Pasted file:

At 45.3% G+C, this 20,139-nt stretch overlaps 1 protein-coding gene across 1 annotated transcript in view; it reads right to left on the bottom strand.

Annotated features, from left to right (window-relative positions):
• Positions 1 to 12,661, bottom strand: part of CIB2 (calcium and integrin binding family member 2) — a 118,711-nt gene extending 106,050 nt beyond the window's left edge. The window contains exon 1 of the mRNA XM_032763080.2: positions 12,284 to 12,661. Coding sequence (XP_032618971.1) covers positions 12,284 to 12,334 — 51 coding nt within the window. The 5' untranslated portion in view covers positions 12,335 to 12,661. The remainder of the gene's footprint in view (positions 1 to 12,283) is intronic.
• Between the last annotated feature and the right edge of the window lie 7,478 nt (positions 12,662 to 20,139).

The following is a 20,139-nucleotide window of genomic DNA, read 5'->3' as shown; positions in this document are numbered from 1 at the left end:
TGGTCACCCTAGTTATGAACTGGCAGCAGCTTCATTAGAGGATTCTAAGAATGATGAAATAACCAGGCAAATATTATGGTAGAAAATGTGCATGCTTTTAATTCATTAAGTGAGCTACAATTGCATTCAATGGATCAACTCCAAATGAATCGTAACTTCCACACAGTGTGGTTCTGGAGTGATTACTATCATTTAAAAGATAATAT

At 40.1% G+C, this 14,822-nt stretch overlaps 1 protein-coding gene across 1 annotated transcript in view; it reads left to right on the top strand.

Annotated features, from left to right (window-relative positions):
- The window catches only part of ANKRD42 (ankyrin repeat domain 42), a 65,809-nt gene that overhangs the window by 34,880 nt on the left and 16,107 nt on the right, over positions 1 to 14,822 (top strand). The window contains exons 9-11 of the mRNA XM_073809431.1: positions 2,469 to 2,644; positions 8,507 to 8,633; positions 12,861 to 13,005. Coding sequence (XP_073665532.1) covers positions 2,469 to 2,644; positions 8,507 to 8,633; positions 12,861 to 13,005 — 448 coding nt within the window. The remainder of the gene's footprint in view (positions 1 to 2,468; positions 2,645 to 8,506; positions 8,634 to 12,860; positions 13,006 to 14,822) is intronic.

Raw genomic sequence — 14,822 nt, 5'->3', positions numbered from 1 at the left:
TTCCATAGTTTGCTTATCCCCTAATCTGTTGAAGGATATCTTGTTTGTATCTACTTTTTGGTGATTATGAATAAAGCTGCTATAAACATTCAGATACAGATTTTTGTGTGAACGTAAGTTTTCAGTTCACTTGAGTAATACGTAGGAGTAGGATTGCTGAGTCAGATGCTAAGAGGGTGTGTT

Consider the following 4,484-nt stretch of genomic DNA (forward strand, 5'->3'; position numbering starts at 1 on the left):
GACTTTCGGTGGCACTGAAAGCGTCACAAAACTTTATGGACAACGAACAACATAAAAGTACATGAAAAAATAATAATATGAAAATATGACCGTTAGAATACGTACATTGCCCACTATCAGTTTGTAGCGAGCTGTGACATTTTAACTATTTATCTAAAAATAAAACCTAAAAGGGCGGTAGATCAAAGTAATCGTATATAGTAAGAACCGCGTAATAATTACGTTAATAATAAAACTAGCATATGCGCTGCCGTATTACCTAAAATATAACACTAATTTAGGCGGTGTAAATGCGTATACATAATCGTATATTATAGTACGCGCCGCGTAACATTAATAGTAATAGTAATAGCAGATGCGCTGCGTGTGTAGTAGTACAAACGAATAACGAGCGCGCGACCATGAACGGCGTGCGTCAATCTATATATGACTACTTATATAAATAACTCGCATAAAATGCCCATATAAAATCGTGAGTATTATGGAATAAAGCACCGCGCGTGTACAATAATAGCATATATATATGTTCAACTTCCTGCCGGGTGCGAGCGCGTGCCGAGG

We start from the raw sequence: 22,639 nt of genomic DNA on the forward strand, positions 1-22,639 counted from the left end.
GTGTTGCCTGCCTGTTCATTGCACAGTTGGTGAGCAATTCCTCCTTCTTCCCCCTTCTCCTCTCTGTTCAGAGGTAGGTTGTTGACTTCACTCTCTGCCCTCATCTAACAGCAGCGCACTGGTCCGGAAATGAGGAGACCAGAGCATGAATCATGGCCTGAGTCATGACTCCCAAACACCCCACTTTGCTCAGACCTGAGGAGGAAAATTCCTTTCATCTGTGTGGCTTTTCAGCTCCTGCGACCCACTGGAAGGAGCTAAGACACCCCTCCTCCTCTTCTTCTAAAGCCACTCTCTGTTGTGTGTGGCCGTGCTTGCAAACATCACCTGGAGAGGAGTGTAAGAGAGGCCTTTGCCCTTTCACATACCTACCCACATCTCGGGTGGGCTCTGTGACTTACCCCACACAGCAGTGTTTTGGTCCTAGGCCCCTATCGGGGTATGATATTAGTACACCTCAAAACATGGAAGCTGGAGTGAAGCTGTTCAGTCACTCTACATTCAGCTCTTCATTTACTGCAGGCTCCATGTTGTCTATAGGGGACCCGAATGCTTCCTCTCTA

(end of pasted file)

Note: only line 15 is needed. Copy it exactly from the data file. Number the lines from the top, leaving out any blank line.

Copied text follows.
GTGTTGCCTGCCTGTTCATTGCACAGTTGGTGAGCAATTCCTCCTTCTTCCCCCTTCTCCTCTCTGTTCAGAGGTAGGTTGTTGACTTCACTCTCTGCCCTCATCTAACAGCAGCGCACTGGTCCGGAAATGAGGAGACCAGAGCATGAATCATGGCCTGAGTCATGACTCCCAAACACCCCACTTTGCTCAGACCTGAGGAGGAAAATTCCTTTCATCTGTGTGGCTTTTCAGCTCCTGCGACCCACTGGAAGGAGCTAAGACACCCCTCCTCCTCTTCTTCTAAAGCCACTCTCTGTTGTGTGTGGCCGTGCTTGCAAACATCACCTGGAGAGGAGTGTAAGAGAGGCCTTTGCCCTTTCACATACCTACCCACATCTCGGGTGGGCTCTGTGACTTACCCCACACAGCAGTGTTTTGGTCCTAGGCCCCTATCGGGGTATGATATTAGTACACCTCAAAACATGGAAGCTGGAGTGAAGCTGTTCAGTCACTCTACATTCAGCTCTTCATTTACTGCAGGCTCCATGTTGTCTATAGGGGACCCGAATGCTTCCTCTCTA